Conventions and Protocols Relevant to Sustainable Development (chronological)
Here is a link to a database with ALL International Environmental Agreements. We only explain a few of the more important ones for sustainable development. 1971: Convention on Wetlands of International Importance, especially as Waterfowl Habitat ("Ramsar Convention")
The Ramsar Convention is an international treaty for the conservation and sustainable utilization of wetlands, i.e. to stem the progressive encroachment on and loss of wetlands now and in the future, recognizing the fundamental ecological functions of wetlands and their economic, cultural, scientific, and recreational value. 1973: Convention on International Trade in Endangered Species of Wild Fauna and Flora (CITES) CITES is an international agreement between Governments, drafted as a result of a resolution adopted in 1963 at a meeting of members of the World Conservation Union (IUCN). Its aim is to ensure that international trade in specimens of wild animals and plants does not threaten their survival and it accords varying degrees of protection to more than 33,000 species of animals and plants. The text of the Convention was concluded at a meeting of representatives of 80 countries in Washington, D.C., United States, in 1973. It entered into force after the 10th ratification by a signatory State in 1975. 1982: Protocol to Amend the Ramsar Convention ("Paris Protocol") The Paris Protocol, adding Article 10 bis to the text of the Convention, was adopted at an Extraordinary Conference of the Contracting Parties held at UNESCO headquarters in Paris in December 1982. The Protocol, which came into force in 1986, established a procedure for amending the Convention. Almost all Contracting Parties have now accepted the Paris Protocol, and new Contracting Parties normally join the Ramsar Convention as amended by the Paris Protocol and the Regina Amendments. 1985: Vienna Convention on the Protection of the Ozone Layer When the Vienna Convention was adopted in 1985, it became an important legal basis for taking international action to protect the Earth’s stratospheric ozone layer. Among the objectives set out in the Convention is for Parties to promote cooperation by means of systematic observations, research and information exchange on the effects of human activities on the ozone layer and to adopt legislative or administrative measures against activities likely to have adverse effects on the ozone layer. 1987: Montreal Protocol on Substances that Deplete the Ozone Layer The Montreal Protocol is an international treaty designed to protect the ozone layer by phasing out the production of a number of substances believed to be responsible for ozone depletion. The treaty is structured around several groups of halogenated hydrocarbons that have been shown to play a role in ozone depletion. All of these ozone depleting substances contain either chlorine or bromine (substances containing fluorine-only do not harm the ozone layer). The treaty was opened for signature in 1987 and entered into force in 1989. Since then, it has undergone five revisions, in 1990 (London), 1992 (Copenhagen), 1995 (Vienna), 1997 (Montreal), and 1999 (Beijing). 1987: Our Common Future: Report of the World Commission on Environment and Development ("Brundtland Report")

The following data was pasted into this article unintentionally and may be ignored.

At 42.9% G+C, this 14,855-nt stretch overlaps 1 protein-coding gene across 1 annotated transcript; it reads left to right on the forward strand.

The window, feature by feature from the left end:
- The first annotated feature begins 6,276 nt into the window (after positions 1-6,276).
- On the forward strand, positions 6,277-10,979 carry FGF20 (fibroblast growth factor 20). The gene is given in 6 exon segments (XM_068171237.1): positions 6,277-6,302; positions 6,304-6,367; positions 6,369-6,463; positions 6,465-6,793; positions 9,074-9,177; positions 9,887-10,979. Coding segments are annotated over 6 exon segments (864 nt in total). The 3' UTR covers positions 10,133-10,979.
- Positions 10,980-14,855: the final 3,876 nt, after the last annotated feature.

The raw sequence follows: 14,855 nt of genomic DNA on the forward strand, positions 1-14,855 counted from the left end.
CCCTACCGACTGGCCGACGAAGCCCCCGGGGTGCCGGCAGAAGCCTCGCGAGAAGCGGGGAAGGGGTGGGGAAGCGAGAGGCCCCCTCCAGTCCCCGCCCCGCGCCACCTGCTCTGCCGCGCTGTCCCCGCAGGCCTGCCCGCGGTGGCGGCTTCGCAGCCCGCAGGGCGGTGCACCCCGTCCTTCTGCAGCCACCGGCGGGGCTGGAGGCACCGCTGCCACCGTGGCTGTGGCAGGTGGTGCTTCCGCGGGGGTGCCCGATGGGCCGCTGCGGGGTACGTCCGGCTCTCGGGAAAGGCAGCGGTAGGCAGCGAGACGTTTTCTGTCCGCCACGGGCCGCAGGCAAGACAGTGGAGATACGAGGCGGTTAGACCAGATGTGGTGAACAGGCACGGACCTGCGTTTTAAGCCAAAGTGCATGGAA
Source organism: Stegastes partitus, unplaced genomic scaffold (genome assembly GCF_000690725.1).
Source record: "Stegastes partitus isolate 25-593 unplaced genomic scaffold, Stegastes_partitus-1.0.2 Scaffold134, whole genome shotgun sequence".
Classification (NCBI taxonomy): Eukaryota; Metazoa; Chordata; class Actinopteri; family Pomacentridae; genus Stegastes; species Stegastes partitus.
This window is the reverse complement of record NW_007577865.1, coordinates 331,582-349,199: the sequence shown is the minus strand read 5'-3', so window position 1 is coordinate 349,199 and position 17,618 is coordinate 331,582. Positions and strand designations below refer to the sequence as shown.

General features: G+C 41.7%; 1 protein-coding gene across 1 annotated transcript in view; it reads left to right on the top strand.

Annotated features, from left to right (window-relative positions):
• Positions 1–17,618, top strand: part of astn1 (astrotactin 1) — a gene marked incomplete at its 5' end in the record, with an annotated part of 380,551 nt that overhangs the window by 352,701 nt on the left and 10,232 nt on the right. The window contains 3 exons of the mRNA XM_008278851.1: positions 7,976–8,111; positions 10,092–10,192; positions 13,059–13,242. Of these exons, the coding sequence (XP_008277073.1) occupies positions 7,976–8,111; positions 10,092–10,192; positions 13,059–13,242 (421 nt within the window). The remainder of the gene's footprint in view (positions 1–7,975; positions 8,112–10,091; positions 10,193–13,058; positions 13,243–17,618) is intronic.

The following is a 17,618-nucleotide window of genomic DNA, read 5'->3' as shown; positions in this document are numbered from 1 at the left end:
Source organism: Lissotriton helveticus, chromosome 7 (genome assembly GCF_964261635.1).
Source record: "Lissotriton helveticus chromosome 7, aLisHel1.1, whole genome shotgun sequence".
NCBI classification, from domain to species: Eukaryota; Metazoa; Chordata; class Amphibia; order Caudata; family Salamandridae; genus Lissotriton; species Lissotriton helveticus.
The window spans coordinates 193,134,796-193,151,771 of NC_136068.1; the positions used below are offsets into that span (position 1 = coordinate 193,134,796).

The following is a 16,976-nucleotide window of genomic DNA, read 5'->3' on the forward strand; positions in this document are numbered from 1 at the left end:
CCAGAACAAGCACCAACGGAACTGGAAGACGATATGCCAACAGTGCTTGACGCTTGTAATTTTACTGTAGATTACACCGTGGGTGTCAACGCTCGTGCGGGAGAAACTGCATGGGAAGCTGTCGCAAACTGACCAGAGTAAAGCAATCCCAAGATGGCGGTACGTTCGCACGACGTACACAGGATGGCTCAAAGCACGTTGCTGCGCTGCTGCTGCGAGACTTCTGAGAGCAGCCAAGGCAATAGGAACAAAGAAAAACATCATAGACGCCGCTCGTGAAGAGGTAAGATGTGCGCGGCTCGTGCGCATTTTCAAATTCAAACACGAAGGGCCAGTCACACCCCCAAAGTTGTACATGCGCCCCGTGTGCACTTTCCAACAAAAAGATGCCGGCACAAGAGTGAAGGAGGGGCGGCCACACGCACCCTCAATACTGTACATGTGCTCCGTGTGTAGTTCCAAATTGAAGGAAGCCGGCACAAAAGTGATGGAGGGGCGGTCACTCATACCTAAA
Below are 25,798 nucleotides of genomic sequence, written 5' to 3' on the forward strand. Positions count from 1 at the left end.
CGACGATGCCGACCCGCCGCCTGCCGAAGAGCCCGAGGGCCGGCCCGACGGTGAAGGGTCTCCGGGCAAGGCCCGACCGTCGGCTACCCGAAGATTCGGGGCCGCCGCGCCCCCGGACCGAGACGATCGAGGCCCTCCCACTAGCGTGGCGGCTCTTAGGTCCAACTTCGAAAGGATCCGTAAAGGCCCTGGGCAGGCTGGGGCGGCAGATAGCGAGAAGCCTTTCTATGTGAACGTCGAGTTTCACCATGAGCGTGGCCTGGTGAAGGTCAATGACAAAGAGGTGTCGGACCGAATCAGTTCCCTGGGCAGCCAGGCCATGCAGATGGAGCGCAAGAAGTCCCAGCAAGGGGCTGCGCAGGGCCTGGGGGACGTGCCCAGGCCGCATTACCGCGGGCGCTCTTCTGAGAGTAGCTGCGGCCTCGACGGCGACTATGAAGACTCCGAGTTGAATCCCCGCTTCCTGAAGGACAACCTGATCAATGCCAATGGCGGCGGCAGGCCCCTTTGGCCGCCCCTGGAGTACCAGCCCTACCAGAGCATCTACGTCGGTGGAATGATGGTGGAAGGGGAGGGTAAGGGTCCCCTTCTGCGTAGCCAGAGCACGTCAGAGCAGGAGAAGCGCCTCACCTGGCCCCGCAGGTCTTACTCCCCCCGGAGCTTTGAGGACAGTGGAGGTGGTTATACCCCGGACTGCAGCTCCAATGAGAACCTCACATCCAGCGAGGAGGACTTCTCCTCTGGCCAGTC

The concept of 'sustainable development' was crystallized and popularized in the 1987 report of the United Nations World Commission on Environment and Development - the Brundtland Commission - which drew upon long established lines of thought that had developed substantially over the previous 20 years. The Brundtland Commission's shorthand characterization of 'sustainable development' is "development that meets the needs of the present without compromising the ability of future generations to meet their own needs". The prominence given to 'needs' reflects a concern to eradicate poverty and meet basic human needs, broadly understood. The concept of...
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